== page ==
According to some FCC documents, Apple might release a smaller Apple TV pretty soon. The papers show an Apple TV with the same design and shape as the current generation except it’s nearly a half centimeter smaller.
All items tagged with "software update"
Apple has released an important software update for all mid-2012 MacBook Air models. The EFI firmware update is available now via Software Update in the Mac App Store. Today’s 2.6 update addresses issues with coloring on HDMI-connected displays, booting into Windows via a tool like Boot Camp, and a Thunderbolt glitch.
This update fixes a color issue with HDMI displays connected to MacBook Air, resolves an issue with Windows which can prevent MacBook Air from booting properly, and also resolves an issue where unplugging a Thunderbolt device may cause the system to freeze when waking from standby.
- Source Apple
As I’m sure you’re already aware by now, the Do Not Disturb feature Apple debuted with iOS 6 stopped working as it should on Tuesday as the world turned over into 2013. While it has no problem activating itself when it’s told to, it doesn’t understand when it should shut off, meaning users must do it manually or they’ll miss their notifications.
Apple’s promised that the feature will automatically fix itself on January 7, but why did it stop working in the first place? And why will it suddenly start working as it should on Monday? Well, it seems Apple has trouble when it comes to date and time handling.
Apple has released a software update that’s recommended for all MacBook Airs and MacBook Pros released in June 2012 — including the 15-inch Retina MacBook Pro. In addition to graphics performance and reliability enhancements, the update promises to improve compatibility with some USB devices.
The just-released seventh generation iPod nano has just started being seen in stores and shipping from online pre-orders, but it already has a software update waiting for it. If you get a new iPod nano and plug it into iTunes to set it up and sync, you’ll likely see a new update that you’ll need to apply before you can use it.
Apple has issued its first software update to the iPhone 5 just over a week after the handset was released — but you’ll only see it if you’re on Verizon. No, the update doesn’t make Maps work. Instead, it “resolves an issue in which, under certain circumstances, iPhone 5 may use Verizon cellular data while the phone is connected to a Wi-Fi network.”
The Mac App store provides a nice, simple, graphical way to keep your Mac updated with the latest software, letting you know when system updates as well as Apple and third-party apps have a new update to be downloaded and installed.
If you don’t want to use the Mac App store, though, you can use the Terminal app along with some Terminal commands to do the same thing. When would you use this? Well, maybe when the Mac App store gets wonky, or if you’re not at the current Mac, and want to securely and remotely administer the Mac in question, that’s when.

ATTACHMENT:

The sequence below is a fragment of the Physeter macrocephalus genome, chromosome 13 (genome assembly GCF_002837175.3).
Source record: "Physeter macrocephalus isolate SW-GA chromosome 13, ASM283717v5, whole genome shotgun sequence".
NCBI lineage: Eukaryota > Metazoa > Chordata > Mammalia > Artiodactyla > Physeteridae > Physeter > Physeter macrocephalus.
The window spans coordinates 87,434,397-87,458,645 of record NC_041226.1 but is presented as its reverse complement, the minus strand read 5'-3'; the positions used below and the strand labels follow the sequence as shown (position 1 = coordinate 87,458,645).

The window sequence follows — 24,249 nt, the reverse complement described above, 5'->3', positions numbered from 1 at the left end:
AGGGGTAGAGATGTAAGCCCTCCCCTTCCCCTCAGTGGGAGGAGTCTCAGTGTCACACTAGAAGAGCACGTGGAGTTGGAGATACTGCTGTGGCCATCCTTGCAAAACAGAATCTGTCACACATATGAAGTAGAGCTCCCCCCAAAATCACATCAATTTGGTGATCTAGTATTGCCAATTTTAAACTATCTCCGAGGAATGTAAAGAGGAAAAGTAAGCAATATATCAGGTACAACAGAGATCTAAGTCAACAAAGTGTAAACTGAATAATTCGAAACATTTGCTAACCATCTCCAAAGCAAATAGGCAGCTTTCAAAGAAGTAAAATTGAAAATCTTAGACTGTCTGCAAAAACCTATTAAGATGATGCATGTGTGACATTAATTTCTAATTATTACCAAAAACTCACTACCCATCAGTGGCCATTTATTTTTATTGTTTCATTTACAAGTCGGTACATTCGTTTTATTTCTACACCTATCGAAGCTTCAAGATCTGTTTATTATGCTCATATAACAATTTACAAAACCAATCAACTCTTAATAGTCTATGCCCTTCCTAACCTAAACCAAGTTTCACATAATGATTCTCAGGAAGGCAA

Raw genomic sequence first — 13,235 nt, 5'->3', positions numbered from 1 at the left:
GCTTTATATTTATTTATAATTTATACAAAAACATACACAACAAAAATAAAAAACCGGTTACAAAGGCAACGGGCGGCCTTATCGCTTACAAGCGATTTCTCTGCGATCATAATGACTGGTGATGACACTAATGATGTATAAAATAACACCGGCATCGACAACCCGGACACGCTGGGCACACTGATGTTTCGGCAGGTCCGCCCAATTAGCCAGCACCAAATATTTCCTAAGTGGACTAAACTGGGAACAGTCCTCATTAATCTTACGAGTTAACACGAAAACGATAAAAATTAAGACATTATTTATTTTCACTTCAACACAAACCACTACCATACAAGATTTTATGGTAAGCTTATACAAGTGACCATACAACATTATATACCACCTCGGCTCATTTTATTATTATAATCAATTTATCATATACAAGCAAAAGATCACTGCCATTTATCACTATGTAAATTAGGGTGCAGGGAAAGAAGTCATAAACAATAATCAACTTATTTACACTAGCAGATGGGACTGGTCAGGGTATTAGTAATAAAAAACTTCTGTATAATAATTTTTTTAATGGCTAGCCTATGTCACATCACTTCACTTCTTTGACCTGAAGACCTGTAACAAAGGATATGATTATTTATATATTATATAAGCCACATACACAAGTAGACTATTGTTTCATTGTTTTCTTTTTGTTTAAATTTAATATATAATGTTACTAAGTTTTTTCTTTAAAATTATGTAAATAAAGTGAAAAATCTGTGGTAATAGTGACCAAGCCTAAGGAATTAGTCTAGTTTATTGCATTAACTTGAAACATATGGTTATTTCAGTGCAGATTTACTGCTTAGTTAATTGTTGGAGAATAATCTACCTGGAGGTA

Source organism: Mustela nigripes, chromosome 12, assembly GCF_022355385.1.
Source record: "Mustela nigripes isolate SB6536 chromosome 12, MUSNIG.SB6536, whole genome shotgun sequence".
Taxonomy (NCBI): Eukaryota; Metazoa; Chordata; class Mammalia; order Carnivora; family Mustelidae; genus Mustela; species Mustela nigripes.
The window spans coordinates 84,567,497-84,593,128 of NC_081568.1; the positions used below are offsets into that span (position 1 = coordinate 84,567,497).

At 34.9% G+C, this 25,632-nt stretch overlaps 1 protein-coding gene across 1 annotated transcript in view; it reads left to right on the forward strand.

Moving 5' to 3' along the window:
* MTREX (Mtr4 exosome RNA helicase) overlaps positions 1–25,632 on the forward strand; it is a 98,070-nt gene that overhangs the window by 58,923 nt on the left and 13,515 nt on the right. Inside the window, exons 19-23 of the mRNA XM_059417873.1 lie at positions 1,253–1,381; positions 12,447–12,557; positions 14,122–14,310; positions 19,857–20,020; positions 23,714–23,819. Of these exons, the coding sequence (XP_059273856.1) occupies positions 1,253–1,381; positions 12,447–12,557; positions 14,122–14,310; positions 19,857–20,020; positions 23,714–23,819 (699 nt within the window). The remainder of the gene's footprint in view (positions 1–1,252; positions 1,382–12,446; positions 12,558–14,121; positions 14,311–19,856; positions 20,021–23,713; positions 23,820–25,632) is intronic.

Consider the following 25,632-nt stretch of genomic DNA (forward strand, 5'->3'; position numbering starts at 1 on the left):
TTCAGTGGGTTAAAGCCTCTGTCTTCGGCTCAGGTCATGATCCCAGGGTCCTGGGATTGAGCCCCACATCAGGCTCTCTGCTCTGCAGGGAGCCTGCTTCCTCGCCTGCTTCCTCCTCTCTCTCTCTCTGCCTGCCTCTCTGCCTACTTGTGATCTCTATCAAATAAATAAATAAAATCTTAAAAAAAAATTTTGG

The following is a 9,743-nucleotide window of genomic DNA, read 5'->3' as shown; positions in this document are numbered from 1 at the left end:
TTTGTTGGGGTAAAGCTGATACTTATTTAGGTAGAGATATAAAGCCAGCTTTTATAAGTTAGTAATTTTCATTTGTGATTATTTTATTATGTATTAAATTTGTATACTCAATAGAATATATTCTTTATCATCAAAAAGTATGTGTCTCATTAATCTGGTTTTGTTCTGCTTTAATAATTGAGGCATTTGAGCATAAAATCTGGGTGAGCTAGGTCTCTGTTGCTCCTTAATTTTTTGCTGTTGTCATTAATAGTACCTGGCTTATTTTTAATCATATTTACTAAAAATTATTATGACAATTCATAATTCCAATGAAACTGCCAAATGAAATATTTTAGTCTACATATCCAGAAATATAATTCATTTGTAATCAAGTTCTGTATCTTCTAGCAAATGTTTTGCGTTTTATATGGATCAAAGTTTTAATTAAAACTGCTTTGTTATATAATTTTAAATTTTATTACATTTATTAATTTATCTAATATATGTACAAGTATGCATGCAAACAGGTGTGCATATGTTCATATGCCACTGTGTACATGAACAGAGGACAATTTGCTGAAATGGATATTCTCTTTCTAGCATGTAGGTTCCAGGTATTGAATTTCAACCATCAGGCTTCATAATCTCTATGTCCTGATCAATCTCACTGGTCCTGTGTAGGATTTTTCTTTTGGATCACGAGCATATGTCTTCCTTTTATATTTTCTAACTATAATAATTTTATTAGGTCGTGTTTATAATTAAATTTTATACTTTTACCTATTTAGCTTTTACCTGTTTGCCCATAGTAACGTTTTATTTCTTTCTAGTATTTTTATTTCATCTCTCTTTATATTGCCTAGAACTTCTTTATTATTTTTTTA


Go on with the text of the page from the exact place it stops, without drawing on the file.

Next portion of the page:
It’s fairly simple. Here’s how.
Apple has finally released iOS 6 to the public, more than three months after the software was first previewed at WWDC. It brings more than 200 new features to the iPhone, iPad, and iPod touch, including Apple’s brand new Maps and Passbook apps, Facebook integration, FaceTime over cellular, enhancements to Siri, Mail, and Phone, and lots, lots more.
PowerPC-based Macs have long been considered dead and buried by Apple, but the company just put a few more nails in the coffin to prevent any corpse risings. With the release of iTunes 10.7 this week the ubiquitous media control center becomes Intel-only, requiring at least a Core Solo processor and Mac OS X 10.6.8.
In a related one-two punch, Apple has also stopped providing online Software Updates for Mac OS X versions 10.0 through 10.3, as well as Mac OS 9. These items are now available only by direct download from Apple’s support website.
Following the Flashback malware scare this spring, Apple is stepping up its focus on security and malware protection in Mountain Lion. The release notes for the latest Mountain Lion developer preview include references to a “new Mountain Lion Security Updates system” that checks for security updates on a daily basis, uses a more secure connection when communicating with Apple’s update servers, and can install required updates automatically when a Mac is restarted.
Based on the release notes for the system, Apple is making the security update process automatic and has designed it to runs as a system process rather than a user task. Presumably that means it will function without a user logged in or while non-admin users are logged in. All in all, that’s similar to Microsoft’s Windows update feature and a good thing for users.
That doesn’t mean that this setup will be great fit for businesses, schools, and other organizations with large Mac populations.